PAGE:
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The Great Welsh Bucket List

By ResLife1 02 Nov 2020

With its rich history and culture, Wales is home of many unique experiences that you won’t find anywhere else in the world. Below is a list of the ones that we think you should not miss: 

Have a Welsh cake

Or more than one – Welsh cakes are delicious, crumbly desserts that are best eaten freshly off the pan. 

Try some local cheeses

Among the many local deli foods you can try, there are some brands of Welsh cheese recognized nationally and internationally.  You definitely don’t want to pass the opportunity to try the likes of Snowdonia Cheese Company cheddar, or Caws Cenarth’s Golden Cenarth, or organic goats’ cheese from Pant Ysgawn.


Take part in the Abergavenny Food Festival

What better way to experience local and independent restaurants than a food festival, which conveniently brings together many different options in one place? One such festival is in Abergavenny, a small town just 30 miles up from Cardiff. Besides trying different freshly made food on the spot, you can also buy local produce directly from the farmers.

Have some laverbread

Off the bat we should establish that laverbread is not a type of bread – instead, it is a product made from edible seaweed, presented either as a spread or a patty. It also has great nutritional value, being packed with protein, low in fat, and very easy to make it suitable for vegans too. 

Visit Tenby, Pembrokeshire

Tenby is a small coastal town located about 92 miles away from Cardiff and accessible by car and train. It’s known for its gorgeous beach, stacked colourful houses, and plenty of activities that you can do. While it’s too far for a day trip, it’s perfect for a weekend getaway. While you’re there you can also get a boat to Caldey Island, and explore the largely-uninhabited island which hosts a Cistercian monastery from the 6th century that produces its own chocolate and fudge. 

Walk the Waterfalls trail in Brecon Beacons

The Brecon Beacons reservation is an absolute must to visit during your time in Cardiff. About 35 miles north from Cardiff, it hosts plenty of walking and hiking trails, with various levels of difficulty. One of the most popular and picturesque ones is the Waterfalls trail, perfect for a day trip. More details with alternative walking routes can be found here:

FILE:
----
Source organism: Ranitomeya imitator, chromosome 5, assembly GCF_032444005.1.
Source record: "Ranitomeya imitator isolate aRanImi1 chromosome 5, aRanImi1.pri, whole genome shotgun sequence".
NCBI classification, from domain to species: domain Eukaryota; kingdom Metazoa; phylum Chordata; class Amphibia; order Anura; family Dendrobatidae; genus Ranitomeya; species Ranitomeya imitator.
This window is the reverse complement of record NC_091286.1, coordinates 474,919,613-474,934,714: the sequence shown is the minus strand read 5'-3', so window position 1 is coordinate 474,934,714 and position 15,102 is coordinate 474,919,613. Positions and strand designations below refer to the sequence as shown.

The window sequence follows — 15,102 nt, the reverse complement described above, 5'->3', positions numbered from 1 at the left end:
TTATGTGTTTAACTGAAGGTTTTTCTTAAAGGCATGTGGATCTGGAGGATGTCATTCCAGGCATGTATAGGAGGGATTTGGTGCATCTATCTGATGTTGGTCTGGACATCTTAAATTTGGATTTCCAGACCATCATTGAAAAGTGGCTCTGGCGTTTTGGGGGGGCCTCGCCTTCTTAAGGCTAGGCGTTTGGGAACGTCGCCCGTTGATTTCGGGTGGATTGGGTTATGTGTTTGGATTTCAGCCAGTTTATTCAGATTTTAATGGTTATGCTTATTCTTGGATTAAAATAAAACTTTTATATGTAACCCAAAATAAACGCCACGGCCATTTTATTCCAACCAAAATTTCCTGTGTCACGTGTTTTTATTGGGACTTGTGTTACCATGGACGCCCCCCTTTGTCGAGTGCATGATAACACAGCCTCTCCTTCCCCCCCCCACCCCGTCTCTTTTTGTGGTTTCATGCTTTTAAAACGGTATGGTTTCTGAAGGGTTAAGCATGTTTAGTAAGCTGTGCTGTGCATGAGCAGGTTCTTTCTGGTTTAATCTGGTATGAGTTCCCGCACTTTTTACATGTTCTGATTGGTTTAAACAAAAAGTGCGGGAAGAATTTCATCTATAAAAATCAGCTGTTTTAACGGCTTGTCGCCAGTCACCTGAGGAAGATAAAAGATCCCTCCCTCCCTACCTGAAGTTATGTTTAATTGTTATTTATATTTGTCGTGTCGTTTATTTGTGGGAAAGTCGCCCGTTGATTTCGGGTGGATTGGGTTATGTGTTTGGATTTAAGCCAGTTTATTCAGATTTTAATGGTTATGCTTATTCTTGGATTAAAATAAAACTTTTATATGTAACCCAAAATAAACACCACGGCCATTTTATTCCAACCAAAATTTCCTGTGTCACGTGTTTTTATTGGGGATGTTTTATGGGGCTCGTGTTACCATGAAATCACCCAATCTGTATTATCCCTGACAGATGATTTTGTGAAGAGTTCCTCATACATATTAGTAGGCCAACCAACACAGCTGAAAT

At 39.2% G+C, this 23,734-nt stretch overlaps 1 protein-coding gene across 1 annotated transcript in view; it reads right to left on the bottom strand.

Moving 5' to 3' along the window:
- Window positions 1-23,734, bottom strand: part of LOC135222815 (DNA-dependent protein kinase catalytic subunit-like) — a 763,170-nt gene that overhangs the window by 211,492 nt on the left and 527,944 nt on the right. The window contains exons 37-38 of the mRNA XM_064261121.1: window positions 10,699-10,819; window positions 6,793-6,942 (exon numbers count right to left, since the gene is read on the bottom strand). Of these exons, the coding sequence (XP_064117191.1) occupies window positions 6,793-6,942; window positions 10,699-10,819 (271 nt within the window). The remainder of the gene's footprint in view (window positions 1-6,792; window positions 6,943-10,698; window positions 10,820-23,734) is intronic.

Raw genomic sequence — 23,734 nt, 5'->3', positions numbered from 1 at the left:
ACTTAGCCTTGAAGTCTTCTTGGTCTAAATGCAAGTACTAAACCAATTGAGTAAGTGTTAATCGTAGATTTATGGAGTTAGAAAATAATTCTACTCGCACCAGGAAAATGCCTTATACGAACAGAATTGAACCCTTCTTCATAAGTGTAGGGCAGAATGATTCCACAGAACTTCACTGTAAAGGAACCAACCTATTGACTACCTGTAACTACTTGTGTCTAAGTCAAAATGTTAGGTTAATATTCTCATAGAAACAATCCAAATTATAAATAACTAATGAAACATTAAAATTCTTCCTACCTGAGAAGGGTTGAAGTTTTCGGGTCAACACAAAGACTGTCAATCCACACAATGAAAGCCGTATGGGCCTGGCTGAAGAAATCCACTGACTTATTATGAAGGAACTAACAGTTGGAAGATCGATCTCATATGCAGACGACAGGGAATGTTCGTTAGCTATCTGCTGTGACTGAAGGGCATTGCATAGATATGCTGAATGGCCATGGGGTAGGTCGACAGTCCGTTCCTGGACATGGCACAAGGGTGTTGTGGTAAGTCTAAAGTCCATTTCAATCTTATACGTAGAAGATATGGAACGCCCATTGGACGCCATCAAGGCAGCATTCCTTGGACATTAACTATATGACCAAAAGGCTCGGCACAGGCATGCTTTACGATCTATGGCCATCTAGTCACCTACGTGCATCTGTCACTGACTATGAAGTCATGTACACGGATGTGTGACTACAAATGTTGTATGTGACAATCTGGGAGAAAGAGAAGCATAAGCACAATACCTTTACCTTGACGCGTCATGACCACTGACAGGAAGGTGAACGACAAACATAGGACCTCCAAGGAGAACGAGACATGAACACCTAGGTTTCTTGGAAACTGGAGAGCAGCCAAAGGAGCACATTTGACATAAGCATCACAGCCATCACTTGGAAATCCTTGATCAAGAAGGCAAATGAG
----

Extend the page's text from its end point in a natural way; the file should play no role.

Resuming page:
Brecon Beacons mountains Wales

Hike across the Mumbles

Just a short trip away from Swansea, The Mumbles area features a gorgeous beach and a short hike across a series of hills that run parallel with the sea. It doesn’t get more beautiful than this. It’s located about 47 miles away from Cardiff, and to get there you’d need to take a train, car, or bus to Swansea, and then another bus. 

Visit Caerphilly Castle

Just outside Cardiff, Caerphilly Castle is an impressively well-preserved medieval castle, which also boasts widespread gardens and a great view of the surroundings. You can also see a display of medieval siege weaponry such as trebuchets and catapults. During the summer, it also hosts a very popular cheese festival. 

Visit Tintern Abbey

About 35 miles east of Cardiff, Tintern Abbey is the site of a gorgeous cathedral originally from the 12th century. The area in which it is located is so beautiful that it made the central theme of one of William Wordsworth’s most known poems, “Lines Written A Few Miles From Tintern Abbey”. 

Venture up north to Llanddwyn Island

While the entirety of the Anglesey is worth visiting, one of the places that stand out in this already-impressive area is Llanddwyn Island. Named after the Welsh patron saint of lovers,  this strip of land packs not only a few historical sites of importance, but also a great view over the bay and towards Snowdownia. More details on how to get there and what you can see here:

Watch a play at the Wales Millenium Stadium, in Cardiff Bay

The large concert venue hosts all year round many shows and musical productions, including the likes of Les Miserables, The Lion King, and Grease. For schedule and ticket information, visit their website:

Wales Millennium Centre

Attend the Hay Festival

The literary festival is one of the biggest cultural events in the world, which takes place every May in the small town of Hay-on-Wye, and is a true heaven for book lovers. While the timing usually coincides with the exam period, if you can go you will not be disappointed: the event covers a wide variety of topics, from science to history to economy and many more, and it routinely features talks and events from nationally and internationally famous figures, such as Stephen Fry, Margaret Atwood, Benedict Cumberbatch, and many more.